Political Fallout of a Human Tragedy

By Carl M. Cannon

Good morning. It’s February 20. Tonight in 2003, 100 people were killed in a raging nightclub fire in the Rhode Island town of West Warwick.

The deadly blaze erupted at a club called The Station during a performance of the heavy metal band Great White. Pyrotechnics ignited by the band’s manager set the ceiling on fire, consuming the structure in a fireball in five minutes.

Because it happened in our digital age, the tragedy can be seen on YouTube – a local television news cameraman was there filming the concert. It’s all there: the band, the fireworks, the ensuing blaze, the stampede for the exits, and the horror the viewer feels knowing that so many young people are trapped inside.

Firefighters were there within minutes, but it was too late. It was really too late the moment the ceiling caught fire. Besides the 100 who died in the inferno, some 200 were injured or burned, some grievously. Of the 430 people in The Station that night, only 132 escaped unharmed. And they carry other kinds of scars with them.

So do the club’s owners, the band members (who lost one of their own), local officials who allowed this disaster to happen and, most of all, the families of the young people who perished.

We hear a lot of talk in 21st century American politics from Democrats about the need for strong government intervention and oversight in our lives. From Republicans comes the predictable rejoinder about how government regulation stifles creativity and economic growth – and that if there must be government intrusion it should be at the local level.

The Station fire on February 20, 2003, shows how hollow such bromides can sound. This was a failure at every level, from the private owners of the club and the visiting artists, to the governmental authorities – local authorities – who turned a blind eye to an impending disaster.

The fire started when band manager Daniel Michael Biechele lit the illegal pyrotechnics, but the stage was set for tragedy much earlier. Before being converted to a nightclub, The Station had previously been a restaurant. Under state regulations, its new usage required it be equipped with ceiling sprinklers. It wasn’t.

The owners of the converted club, brothers Michael and Jeffrey Derderian, had responded to neighbors’ complaints about the noise from heavy metal music by personally installing highly flammable soundproofing material on doors, walls, and parts of the ceiling that was not up to code. Furthermore, they defied the local fire marshal by reversing some egress doors so that they opened inward, instead of outward. Like Biechele, they later pled guilty to criminal charges.

That fire marshal, Denis P. Larocque, wasn’t some distant Washington bureaucrat. He was a local fireman, who still lives a couple miles away from the site of the blaze. Larocque, who was questioned pointedly by a grand jury, but spared indictment, claimed he never noticed the illegal soundproofing material even though he'd inspected the building twice. It was Larocque who also increased the club’s capacity from 258 to over 400.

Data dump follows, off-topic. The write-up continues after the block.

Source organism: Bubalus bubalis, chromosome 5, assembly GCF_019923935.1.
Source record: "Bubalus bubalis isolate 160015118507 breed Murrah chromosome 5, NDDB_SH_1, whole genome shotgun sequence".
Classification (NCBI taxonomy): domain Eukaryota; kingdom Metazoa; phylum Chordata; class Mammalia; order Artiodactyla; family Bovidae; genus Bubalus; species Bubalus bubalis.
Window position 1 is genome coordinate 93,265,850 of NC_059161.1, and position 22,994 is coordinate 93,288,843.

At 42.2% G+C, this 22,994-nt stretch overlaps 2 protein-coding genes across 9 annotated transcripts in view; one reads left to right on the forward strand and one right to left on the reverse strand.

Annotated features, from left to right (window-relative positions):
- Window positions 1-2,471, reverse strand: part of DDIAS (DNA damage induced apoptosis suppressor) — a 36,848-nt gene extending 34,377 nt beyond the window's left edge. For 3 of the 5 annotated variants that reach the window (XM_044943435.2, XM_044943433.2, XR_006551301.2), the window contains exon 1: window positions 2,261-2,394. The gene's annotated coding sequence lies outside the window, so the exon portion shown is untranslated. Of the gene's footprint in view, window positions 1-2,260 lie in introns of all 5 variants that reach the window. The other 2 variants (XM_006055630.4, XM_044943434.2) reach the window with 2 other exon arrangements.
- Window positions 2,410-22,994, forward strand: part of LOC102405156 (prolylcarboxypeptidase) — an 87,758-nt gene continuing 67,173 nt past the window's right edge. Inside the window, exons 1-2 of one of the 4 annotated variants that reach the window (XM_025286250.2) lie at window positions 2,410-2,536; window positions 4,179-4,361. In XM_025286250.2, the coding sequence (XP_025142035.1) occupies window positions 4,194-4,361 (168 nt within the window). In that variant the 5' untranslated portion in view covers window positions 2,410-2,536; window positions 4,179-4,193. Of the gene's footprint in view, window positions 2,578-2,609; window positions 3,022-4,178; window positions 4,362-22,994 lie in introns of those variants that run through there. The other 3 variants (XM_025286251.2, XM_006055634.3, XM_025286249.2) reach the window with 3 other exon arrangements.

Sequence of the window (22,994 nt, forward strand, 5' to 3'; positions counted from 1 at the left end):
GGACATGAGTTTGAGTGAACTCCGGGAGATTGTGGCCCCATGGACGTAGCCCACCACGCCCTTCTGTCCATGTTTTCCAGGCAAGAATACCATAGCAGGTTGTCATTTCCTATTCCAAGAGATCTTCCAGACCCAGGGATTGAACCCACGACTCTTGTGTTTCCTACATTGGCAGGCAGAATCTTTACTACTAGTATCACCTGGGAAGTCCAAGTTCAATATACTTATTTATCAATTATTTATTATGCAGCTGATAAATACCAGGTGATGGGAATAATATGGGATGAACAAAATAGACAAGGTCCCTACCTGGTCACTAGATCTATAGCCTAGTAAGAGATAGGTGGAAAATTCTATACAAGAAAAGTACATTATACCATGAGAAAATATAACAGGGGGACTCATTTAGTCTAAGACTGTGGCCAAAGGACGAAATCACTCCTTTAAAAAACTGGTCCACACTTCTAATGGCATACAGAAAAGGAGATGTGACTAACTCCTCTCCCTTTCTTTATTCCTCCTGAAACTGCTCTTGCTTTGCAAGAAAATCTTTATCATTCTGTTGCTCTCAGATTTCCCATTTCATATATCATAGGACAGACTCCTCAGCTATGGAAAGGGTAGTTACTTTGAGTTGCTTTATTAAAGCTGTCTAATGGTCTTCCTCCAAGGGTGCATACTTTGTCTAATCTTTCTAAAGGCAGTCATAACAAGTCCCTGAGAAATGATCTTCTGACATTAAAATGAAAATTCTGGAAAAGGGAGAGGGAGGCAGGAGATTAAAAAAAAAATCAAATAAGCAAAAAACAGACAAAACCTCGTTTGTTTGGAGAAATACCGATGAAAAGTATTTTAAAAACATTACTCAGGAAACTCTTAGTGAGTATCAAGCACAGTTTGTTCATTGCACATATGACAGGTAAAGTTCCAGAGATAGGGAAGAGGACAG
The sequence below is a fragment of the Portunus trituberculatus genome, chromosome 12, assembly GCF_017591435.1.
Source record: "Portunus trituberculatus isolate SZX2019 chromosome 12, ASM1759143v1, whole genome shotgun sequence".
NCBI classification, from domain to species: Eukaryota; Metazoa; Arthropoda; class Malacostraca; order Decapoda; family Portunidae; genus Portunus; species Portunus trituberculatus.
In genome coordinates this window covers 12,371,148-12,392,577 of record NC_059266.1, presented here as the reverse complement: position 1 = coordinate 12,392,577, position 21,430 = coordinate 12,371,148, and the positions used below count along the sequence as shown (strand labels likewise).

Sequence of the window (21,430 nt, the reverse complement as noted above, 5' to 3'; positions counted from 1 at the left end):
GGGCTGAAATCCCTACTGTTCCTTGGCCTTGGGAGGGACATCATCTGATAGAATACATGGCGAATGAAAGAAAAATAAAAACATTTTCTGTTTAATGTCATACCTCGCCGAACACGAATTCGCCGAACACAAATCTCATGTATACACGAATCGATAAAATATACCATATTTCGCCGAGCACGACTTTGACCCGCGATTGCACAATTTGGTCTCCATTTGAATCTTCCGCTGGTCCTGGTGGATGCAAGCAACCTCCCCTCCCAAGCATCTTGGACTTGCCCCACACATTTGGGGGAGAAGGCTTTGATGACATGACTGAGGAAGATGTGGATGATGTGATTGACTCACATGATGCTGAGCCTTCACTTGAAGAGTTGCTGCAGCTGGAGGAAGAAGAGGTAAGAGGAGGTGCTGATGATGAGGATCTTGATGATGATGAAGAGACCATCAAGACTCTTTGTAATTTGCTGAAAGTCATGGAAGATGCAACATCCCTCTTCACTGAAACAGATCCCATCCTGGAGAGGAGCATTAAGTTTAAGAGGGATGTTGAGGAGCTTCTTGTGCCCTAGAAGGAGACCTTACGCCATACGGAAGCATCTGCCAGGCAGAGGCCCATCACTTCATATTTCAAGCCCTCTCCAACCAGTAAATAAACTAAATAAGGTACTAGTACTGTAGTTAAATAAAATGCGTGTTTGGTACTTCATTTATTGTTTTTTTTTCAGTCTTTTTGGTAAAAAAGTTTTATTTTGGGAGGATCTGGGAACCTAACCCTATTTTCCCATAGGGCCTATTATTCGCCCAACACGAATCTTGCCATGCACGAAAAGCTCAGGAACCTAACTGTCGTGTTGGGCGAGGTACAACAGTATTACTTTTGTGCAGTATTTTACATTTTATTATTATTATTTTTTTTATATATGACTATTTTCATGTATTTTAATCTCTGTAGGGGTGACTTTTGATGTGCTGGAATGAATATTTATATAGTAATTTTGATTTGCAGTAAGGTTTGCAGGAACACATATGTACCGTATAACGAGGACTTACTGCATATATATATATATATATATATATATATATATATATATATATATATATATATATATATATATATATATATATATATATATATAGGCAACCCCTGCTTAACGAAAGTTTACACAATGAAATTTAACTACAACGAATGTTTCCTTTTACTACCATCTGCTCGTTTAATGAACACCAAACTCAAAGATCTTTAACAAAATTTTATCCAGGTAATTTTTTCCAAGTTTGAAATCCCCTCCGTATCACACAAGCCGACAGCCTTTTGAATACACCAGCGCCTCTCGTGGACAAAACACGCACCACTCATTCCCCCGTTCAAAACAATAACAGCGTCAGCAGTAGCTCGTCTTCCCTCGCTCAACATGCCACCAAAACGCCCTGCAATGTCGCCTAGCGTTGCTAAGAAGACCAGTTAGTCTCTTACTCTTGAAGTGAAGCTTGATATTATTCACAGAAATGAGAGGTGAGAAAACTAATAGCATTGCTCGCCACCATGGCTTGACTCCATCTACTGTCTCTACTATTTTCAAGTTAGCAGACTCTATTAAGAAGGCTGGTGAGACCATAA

Although excoriated by victims’ families, he still declines to speak publicly.

Daniel Biechele, by contrast, demonstrated the value of an apology. Alone among the various culprits he has been forgiven by many of the families. For one thing, he spared West Warwick the specter of a trial by going against his lawyer’s advice and pleading guilty to 100 counts of involuntary manslaughter.

He accepted his sentence – four years in prison – without complaint, and in court that day he expressed remorse in terms that left some family members in tears. And from his prison cell, he followed up by sending handwritten letters to all 100 families.

“Dear Nick O’Neill’s family and friends,” one such letter began to the family of an 18-year-old Johnston, R.I., youth killed that night. “Please allow me to start by apologizing for the part I played in Nick’s tragic death and for taking so long to convey this apology to you.”

Biechele was paroled after two years. Some family members thought it was too little time for 100 deaths; others have forgiven the former band manager and said they hoped he could find room in his heart to forgive himself.

"Do I hold him partly responsible for what happened to my son? Yes, I do," Chris Fontaine told the Boston Globe. Fontaine’s 22-year-old son died in the fire, along with his daughter’s fiancé. But he thought no more good would be done by keeping Biechele in prison longer.

“I think it was a bad judgment call, but … he is the only one [who] demonstrated any remorse whatsoever for what happened,” Fontaine said. “And I didn’t feel it was put on. It felt genuine.”

Meanwhile, the upshot in Rhode Island and nearby Massachusetts was a spate of new fire and crowd regulations, ranging from the compulsory installation of sprinklers in venues serving more than 100 people, to criminal penalties for blocked exits, along with mandatory crowd control training.

By and large, business owners have complied with these requirements without complaint.

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